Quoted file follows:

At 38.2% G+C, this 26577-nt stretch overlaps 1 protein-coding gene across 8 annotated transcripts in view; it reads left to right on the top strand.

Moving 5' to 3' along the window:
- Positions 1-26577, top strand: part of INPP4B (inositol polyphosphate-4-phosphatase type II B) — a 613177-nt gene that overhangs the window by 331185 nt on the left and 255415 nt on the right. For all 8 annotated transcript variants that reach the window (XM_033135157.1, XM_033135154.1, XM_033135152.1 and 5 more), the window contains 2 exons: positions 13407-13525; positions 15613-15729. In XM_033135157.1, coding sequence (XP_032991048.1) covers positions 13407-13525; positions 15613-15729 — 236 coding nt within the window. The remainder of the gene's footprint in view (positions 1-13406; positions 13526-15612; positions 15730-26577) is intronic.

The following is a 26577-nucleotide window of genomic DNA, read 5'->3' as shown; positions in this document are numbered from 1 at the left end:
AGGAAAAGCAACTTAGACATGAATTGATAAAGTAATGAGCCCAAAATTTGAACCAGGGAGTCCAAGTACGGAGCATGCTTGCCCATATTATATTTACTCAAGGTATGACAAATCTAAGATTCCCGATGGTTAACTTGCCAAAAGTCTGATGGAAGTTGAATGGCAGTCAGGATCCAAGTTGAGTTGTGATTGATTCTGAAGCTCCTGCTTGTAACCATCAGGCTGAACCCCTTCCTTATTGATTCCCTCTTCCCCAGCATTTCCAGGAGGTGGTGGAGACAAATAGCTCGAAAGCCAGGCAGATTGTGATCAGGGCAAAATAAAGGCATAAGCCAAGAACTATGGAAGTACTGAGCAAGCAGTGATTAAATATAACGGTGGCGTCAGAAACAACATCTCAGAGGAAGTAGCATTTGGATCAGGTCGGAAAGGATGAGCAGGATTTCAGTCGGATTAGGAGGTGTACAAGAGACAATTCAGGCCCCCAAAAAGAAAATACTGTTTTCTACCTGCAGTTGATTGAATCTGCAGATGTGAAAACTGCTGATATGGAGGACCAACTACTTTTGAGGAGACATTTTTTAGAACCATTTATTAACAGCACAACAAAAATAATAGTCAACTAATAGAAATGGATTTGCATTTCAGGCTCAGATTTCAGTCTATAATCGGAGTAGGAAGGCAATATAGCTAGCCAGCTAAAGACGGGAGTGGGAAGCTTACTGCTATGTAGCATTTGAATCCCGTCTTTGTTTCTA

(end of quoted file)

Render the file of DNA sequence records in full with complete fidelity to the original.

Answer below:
At 38.2% G+C, this 26577-nt stretch overlaps 1 protein-coding gene across 8 annotated transcripts in view; it reads left to right on the top strand.

Moving 5' to 3' along the window:
- Positions 1-26577, top strand: part of INPP4B (inositol polyphosphate-4-phosphatase type II B) — a 613177-nt gene that overhangs the window by 331185 nt on the left and 255415 nt on the right. For all 8 annotated transcript variants that reach the window (XM_033135157.1, XM_033135154.1, XM_033135152.1 and 5 more), the window contains 2 exons: positions 13407-13525; positions 15613-15729. In XM_033135157.1, coding sequence (XP_032991048.1) covers positions 13407-13525; positions 15613-15729 — 236 coding nt within the window. The remainder of the gene's footprint in view (positions 1-13406; positions 13526-15612; positions 15730-26577) is intronic.

The following is a 26577-nucleotide window of genomic DNA, read 5'->3' as shown; positions in this document are numbered from 1 at the left end:
AGGAAAAGCAACTTAGACATGAATTGATAAAGTAATGAGCCCAAAATTTGAACCAGGGAGTCCAAGTACGGAGCATGCTTGCCCATATTATATTTACTCAAGGTATGACAAATCTAAGATTCCCGATGGTTAACTTGCCAAAAGTCTGATGGAAGTTGAATGGCAGTCAGGATCCAAGTTGAGTTGTGATTGATTCTGAAGCTCCTGCTTGTAACCATCAGGCTGAACCCCTTCCTTATTGATTCCCTCTTCCCCAGCATTTCCAGGAGGTGGTGGAGACAAATAGCTCGAAAGCCAGGCAGATTGTGATCAGGGCAAAATAAAGGCATAAGCCAAGAACTATGGAAGTACTGAGCAAGCAGTGATTAAATATAACGGTGGCGTCAGAAACAACATCTCAGAGGAAGTAGCATTTGGATCAGGTCGGAAAGGATGAGCAGGATTTCAGTCGGATTAGGAGGTGTACAAGAGACAATTCAGGCCCCCAAAAAGAAAATACTGTTTTCTACCTGCAGTTGATTGAATCTGCAGATGTGAAAACTGCTGATATGGAGGACCAACTACTTTTGAGGAGACATTTTTTAGAACCATTTATTAACAGCACAACAAAAATAATAGTCAACTAATAGAAATGGATTTGCATTTCAGGCTCAGATTTCAGTCTATAATCGGAGTAGGAAGGCAATATAGCTAGCCAGCTAAAGACGGGAGTGGGAAGCTTACTGCTATGTAGCATTTGAATCCCGTCTTTGTTTCTA